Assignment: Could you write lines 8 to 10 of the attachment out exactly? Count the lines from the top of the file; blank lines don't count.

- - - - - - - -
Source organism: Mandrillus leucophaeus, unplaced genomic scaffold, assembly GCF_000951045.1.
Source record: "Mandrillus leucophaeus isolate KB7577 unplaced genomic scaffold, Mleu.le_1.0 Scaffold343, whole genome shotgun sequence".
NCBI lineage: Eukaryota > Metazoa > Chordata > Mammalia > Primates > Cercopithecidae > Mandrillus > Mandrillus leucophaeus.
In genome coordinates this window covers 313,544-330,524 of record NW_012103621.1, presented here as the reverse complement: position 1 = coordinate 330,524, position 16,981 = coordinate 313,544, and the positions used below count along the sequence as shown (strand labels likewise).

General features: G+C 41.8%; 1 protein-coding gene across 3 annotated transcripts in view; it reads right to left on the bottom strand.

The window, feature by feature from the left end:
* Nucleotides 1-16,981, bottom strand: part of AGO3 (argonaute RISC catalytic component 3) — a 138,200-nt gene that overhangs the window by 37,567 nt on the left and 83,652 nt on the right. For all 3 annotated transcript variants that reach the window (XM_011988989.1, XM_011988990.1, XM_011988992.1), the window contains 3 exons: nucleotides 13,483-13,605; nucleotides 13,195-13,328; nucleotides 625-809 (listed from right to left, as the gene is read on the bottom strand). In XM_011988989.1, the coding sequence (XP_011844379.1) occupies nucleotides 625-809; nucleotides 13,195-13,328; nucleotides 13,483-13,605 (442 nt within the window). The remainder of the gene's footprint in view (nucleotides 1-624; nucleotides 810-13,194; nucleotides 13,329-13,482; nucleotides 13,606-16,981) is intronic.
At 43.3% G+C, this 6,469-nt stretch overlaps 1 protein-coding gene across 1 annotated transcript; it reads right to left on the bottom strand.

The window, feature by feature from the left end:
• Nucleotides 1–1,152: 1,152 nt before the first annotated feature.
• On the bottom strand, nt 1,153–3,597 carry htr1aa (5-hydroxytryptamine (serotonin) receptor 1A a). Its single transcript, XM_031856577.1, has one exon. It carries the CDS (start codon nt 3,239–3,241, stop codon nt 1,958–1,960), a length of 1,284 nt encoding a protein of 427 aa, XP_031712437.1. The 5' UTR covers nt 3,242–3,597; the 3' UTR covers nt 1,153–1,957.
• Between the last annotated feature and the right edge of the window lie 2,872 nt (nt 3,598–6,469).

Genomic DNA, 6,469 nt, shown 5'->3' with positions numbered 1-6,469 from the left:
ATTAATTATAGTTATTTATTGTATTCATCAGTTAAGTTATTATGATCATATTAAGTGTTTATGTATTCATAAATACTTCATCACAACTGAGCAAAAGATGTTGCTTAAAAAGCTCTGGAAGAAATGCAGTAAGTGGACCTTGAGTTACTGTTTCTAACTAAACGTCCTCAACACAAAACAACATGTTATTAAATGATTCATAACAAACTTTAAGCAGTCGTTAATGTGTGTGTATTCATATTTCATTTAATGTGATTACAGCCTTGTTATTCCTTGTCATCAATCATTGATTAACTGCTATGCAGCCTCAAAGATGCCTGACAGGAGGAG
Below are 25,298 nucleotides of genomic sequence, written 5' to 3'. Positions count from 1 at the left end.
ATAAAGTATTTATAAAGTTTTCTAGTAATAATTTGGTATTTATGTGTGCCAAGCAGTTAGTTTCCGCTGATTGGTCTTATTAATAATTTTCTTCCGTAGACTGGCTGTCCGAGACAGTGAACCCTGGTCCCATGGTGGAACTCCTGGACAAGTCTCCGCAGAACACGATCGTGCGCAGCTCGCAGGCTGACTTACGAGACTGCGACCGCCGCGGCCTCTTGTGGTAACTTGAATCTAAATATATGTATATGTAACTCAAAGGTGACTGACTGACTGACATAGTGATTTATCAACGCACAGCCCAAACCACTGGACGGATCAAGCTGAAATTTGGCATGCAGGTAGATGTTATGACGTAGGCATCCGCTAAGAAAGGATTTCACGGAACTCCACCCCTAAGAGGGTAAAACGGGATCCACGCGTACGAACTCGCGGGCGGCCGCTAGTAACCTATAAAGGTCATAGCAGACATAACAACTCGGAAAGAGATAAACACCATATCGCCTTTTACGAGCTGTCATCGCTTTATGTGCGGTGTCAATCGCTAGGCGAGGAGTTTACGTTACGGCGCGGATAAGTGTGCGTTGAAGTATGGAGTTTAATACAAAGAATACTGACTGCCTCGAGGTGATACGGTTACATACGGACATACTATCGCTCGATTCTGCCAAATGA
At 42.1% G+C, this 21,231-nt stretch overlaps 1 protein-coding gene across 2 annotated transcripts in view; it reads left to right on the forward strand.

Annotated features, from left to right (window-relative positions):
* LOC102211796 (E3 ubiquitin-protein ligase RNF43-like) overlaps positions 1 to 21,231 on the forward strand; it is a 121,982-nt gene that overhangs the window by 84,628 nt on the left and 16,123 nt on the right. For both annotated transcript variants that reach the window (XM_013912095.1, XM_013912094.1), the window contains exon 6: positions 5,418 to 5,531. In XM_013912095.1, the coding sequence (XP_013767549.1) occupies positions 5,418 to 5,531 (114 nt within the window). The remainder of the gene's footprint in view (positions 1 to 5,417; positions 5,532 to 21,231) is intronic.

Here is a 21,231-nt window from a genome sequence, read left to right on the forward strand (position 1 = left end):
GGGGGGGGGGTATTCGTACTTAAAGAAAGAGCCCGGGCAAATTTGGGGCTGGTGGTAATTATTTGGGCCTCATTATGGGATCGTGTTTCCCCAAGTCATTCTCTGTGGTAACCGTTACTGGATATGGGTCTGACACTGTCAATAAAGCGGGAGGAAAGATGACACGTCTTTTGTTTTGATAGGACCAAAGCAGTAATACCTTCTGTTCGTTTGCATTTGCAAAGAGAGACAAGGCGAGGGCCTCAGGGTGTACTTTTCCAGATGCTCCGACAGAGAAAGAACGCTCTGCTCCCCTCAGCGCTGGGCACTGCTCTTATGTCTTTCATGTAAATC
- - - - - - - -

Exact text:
At 43.3% G+C, this 6,469-nt stretch overlaps 1 protein-coding gene across 1 annotated transcript; it reads right to left on the bottom strand.

The window, feature by feature from the left end:
• Nucleotides 1–1,152: 1,152 nt before the first annotated feature.